From a law perspective, it’s been quite easy to almost ignore what’s dominating the news and politics.  Brexit is at least immediately unlikely to have much impact in terms on our everyday functioning in HR.  The European Union (Withdrawal) Act 2018 received Parliamentary approval recently: this is legislation that repeals the European Communities Act 1972 and preserves the effect of all EU law as it stands at the point of the UK’s exit from the EU on 29th March 2019, so that we retain a functioning statutory framework.  The Act created powers for the government to make secondary legislation to remedy any deficiencies in the retained EU law, for example, something that will have no practical application following withdrawal may need to be edited out.  Those powers are not intended to allow ministers to make substantive changes, so we shouldn’t see immediate changes.

Whilst there have been commentators laying bets on areas for reform in the long long term (common candidates being loosening up of the ability to perhaps change terms & conditions following a TUPE transfer, abolition of the Agency Workers Regs, capping compensation for discrimination under the Equality Act 2010, removing the 48-hour limit on weekly working hours and altering case law on holiday rights whilst off sick under the Working Time Regulations 1998) quite frankly Parliament has bigger fish to fry in the immediate aftermath of Brexit.  So, it is likely to be a considerable amount of time before we start seeing any of these sorts of changes.  We are also used to the law changing back and forth perhaps as cases go through the different stages of the courts, so to your average HR person it’s all a normal day’s work.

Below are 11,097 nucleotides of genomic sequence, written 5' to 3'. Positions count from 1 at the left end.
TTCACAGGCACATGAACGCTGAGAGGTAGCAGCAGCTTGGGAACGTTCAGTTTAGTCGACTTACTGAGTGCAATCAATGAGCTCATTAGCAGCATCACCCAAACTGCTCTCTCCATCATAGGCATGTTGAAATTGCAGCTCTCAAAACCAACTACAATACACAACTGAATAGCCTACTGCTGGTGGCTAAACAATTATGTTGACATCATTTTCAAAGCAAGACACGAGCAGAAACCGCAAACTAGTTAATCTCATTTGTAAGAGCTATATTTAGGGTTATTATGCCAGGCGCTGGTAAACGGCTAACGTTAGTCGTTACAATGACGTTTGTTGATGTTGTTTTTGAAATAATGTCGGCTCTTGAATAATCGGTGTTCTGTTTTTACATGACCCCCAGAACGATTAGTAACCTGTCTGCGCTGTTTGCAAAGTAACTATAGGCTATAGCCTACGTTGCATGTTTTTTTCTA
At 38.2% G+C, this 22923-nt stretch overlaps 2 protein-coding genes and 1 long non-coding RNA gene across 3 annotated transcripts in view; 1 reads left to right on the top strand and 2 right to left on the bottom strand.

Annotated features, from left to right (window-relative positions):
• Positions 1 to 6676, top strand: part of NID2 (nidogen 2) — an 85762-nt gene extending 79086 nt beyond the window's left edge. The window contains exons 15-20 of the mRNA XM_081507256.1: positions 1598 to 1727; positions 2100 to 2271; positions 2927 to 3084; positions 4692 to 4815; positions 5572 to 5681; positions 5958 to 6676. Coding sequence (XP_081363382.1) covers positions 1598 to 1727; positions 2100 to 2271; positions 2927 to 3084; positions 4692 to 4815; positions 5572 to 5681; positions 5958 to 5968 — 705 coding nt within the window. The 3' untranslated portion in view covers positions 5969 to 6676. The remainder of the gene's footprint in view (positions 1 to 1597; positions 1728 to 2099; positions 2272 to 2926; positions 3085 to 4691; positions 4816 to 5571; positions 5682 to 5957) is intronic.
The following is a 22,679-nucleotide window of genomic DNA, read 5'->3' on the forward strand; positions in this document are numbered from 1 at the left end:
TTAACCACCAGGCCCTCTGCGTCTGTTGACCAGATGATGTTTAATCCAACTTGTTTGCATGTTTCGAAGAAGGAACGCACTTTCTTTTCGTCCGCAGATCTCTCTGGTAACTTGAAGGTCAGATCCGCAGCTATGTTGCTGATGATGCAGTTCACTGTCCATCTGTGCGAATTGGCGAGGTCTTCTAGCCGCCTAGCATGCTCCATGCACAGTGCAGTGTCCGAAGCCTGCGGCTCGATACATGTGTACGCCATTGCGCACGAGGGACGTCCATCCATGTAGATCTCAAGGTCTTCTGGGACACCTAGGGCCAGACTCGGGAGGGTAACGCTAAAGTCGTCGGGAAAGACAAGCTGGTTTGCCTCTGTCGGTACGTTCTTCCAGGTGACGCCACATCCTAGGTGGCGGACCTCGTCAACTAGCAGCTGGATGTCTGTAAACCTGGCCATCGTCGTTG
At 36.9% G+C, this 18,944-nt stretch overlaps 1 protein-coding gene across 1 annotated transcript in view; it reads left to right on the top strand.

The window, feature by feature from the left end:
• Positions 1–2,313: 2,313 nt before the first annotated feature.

The one area where we have taken our current law for granted is the area of immigration.

The response to the Home Affairs Select Committee report on the delivery of Brexit, published in May 2018, suggests that an EU citizens’ rights to remain and work here will depend largely on when they arrived.  There will be an implementation period from 29th March 2019 to 31st December 2020 (this window could be extended). If by the end of that period somebody has lawfully resided here for 5-years it looks as though they’re going to be able to stay and of course work here indefinitely under something that’s going to be called the EU Exit Settlement scheme.  For those who have less than the 5-years at that crucial point; they will have temporary status until they’ve been here for the requisite 5-years, when they will then obtain settled status and be able to continue working in the same way.

Thus far we don’t have any official statement on people who come here after the end of the implementation period – further publication is expected in the Autumn.  The paper that was leaked in September suggested the thinking was along the lines of tougher obstacles to work here for all but the highest of skilled candidates. It could be that any new citizen coming here would have to demonstrate proof that they have a job offer before they arrive, and that work visas might be limited to for example, 2-years unless the person has a contract lasting for longer.

At its most basic, we’re going to have to get used to the complexity around checking who has the right to work here and the risk for employers of getting the checks wrong and inadvertently making mistakes.  Recently there was a case, see, and whilst in that case the employer can easily be mocked for an obvious error on their part, the case arose out of a situation where the employer was unfamiliar with the rules, and you can easily see how somebody might make an error post Brexit when everything is more complex.